Green House Cleaning

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Green House Cleaning

Green House CleaningMore and more you pick up a magazine or scan a health-related tidbit on the internet and the story is about the things that could harm you. It’s very scary sometimes, between all the food-borne illnesses or chemically-induced medical issues. All those terrible things are besides staying clear of the co-worker who is so sick he should have stayed in bed. Even the flu shot is not failsafe for preventing the flu as the CDC slipped up and missed a strain – oops.

Illness from chemicals in your very own home is not just the bane of existence for people with severe allergies or asthmatics any longer. Now you must worry about chemicals being released from furniture, draperies, carpeting – even the vinyl shower curtain you are up close with every day.

Unfortunately, there is no way to get around some items and objects you must use in the course of the day and so, sadly, you just deal with the release of noxious fumes and chemicals that surrounds you.

But, happily, there is a remedy for the release of toxins or hazardous substances in the various products that for years you’ve used to clean your home. There are a wide variety of natural items that you have in your home that can be used as cleaners without the harsh chemicals or toxins. Not only are these homemade products safe for your furniture or appliances, sinks and the like, they are environmentally safer.

Look around your home

We’ve all heard about using baking soda, lemon or vinegar around the home, but as heavy-duty household cleaners?

Why contaminate your lungs with harsh chemicals when you have a simple and natural fix? Try mixing these up and using them to tackle various household tasks where applicable:

Glass or mirror cleaner


2 cups water

1/2 cup white or cider vinegar

1/4 cup rubbing alcohol (70% concentration)

1 to 2 drops of orange essential oil, which gives the solution a lovely smell (optional)

How to use

Combine ingredients and store in a spray bottle.

Spray on a paper towel or soft cloth first, then on the glass.

Hint: Don’t clean windows on a hot, sunny day because the solution will dry too quickly and leave lots of streaks.

Heavy-duty scrub

(Use this scrubbing potion for rust stains on porcelain, enamel sinks and bathtubs.


Half a lemon

1/2 cup borax (a laundry booster found in the detergent aisle)

How to use

Dip the lemon into the borax and scrub surface. Rinse.

Beware – not safe for marble or granite.

Grease cleaner

(Use this mixture to clean oven hoods and grills.)


1/2 cup sudsy ammonia mixed with enough water to fill a one-gallon container. (Sudsy ammonia, which has detergent in it, helps remove tough grime.)

How to use

Dip sponge or mop into the solution and wipe over surface.

Rinse area with clear water.

All-purpose cleaner and deodorizer

(Use this solution for kitchen counters, appliances, and inside the refrigerator.)


4 tablespoons baking soda

1 quart warm water

How to use

Pour solution onto a clean sponge and wipe.

White ring remover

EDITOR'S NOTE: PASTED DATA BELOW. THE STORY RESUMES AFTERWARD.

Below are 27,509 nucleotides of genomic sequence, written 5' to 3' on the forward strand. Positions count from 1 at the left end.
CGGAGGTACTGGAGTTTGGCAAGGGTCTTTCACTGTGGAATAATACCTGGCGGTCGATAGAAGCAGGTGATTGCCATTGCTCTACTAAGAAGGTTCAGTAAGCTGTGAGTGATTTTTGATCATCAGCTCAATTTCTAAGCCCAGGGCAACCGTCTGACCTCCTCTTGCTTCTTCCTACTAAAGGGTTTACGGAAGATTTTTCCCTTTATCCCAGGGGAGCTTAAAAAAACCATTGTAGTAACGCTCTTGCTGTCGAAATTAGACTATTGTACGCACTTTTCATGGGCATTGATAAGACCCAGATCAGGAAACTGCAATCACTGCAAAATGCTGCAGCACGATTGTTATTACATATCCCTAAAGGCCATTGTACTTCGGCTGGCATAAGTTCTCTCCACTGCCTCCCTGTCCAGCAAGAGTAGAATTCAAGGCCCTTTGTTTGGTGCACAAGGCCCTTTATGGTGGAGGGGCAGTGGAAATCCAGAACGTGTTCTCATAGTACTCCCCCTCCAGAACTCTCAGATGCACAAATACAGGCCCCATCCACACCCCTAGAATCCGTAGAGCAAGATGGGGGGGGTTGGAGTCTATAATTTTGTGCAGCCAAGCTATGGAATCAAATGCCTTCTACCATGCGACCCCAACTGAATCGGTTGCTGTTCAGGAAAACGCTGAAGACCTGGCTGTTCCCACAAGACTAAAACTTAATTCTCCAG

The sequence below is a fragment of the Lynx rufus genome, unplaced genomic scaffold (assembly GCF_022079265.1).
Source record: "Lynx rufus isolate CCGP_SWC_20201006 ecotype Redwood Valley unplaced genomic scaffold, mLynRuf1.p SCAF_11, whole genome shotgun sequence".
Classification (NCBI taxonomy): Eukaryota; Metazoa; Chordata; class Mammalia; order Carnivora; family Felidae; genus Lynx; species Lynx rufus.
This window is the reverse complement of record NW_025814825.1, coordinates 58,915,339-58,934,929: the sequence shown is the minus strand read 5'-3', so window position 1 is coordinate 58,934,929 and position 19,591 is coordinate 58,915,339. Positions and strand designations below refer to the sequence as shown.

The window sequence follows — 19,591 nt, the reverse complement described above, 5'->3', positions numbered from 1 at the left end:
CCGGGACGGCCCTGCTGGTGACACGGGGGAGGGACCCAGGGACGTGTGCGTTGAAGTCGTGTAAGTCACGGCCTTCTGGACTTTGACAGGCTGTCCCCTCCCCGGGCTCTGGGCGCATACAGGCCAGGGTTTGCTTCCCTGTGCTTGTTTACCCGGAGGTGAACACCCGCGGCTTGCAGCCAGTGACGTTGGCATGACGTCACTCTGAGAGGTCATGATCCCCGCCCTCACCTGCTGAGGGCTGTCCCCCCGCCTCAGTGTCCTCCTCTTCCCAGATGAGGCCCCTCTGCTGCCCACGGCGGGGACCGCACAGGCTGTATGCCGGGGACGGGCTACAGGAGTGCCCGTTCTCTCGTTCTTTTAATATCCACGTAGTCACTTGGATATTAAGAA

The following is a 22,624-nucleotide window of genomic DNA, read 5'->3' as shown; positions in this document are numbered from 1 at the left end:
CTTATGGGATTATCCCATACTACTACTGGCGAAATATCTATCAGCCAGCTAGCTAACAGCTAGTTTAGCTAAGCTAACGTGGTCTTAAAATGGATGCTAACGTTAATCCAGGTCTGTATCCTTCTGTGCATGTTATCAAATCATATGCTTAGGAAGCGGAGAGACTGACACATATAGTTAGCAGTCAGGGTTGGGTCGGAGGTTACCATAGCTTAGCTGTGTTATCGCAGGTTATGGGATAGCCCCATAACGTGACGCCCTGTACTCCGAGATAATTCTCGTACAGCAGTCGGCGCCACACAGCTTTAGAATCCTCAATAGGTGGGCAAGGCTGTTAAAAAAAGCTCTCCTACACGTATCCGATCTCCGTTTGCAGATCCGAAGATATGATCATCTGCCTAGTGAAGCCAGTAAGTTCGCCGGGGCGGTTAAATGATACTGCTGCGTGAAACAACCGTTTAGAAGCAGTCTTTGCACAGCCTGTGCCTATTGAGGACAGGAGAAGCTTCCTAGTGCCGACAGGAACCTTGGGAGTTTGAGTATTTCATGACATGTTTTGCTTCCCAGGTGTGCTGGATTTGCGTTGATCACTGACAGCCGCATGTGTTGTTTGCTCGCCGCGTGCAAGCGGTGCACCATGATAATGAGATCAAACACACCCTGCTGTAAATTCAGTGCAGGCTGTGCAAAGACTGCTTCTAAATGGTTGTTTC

(Use for water rings on finished woods, but not lacquer or antiques.)


One part white non-gel toothpaste to one part baking soda.

How to use

Dampen a cloth with water, add toothpaste mixture, and rub with the grain to buff over the ring. Then take a dry cloth and wipe off.

Use another soft cloth for a final shine.

Polish as you normally would.

Dishwasher stain remover

(A great way to clean your dishwasher without harsh chemicals.)


1/4 cup powdered lemon or orange drink

How to use

To remove rust from the inside walls, pour the powder (which contains citric acid or citric acid crystals) into the detergent cup and then run a regular cycle.

Repeat as necessary.

Brass cleaner

(Use this cleaner for non-lacquered cabinet pulls or bathroom fixtures.)


White vinegar or lemon juice

Table salt

How to use

Dampen a sponge with vinegar or lemon juice, then sprinkle on salt.

Lightly rub over surface.

Rinse thoroughly with water, then immediately dry with a clean soft cloth.

Marble cleaner

(Use to clean natural stone countertops.)


A drop or two of mild dishwashing liquid (non-citrus-scented)

2 cups warm water

How to use

Mix the detergent and water.

Sponge over the marble surface and rinse completely to remove any soap residue.

Buff with a soft cloth, but do not let the marble air-dry.

Caution: Never use vinegar, lemon, or any other acidic cleaner on marble or granite surfaces; it will eat into the stone.

Natural tips from items around your house

Occasionally you need to do a simple cleaning job. Who wants to buy an expensive cleaner or risk chemical contamination in your home, when you can use:

  • Lemons to remove microwave grime, shine brass, and eliminate stains from linens.

  • Uncooked rice with a little warm water and dish detergent to remove the caked-on scum on a favorite vase or a glass decanter.

  • Salt and ice swished around in a coffee pot will remove coffee stains.

  • Ketchup to shine copper as well as your car. A little dab will do you.

  • Walnuts to repair a scuff or a scratch on your wood furniture. Use the inside of a walnut rubbed onto the damage.

  • Cream of tartar with a soft cloth will remove the grayish residue from aluminum utensils that results from putting them through the dishwasher.

  • Baking soda and warm water can shine your jewelry. In fact, baking soda mixed with warm water is an all-purpose cleaner.

  • Vodka mixed in the washing machine will deodorize clothes and on a cloth will shine chrome and porcelain fixtures.

If these natural magic potions and elbow grease don’t do the trick on your household conundrums and calamities, you can always count on a professional to do the job for all your home cleaning in Hoboken.

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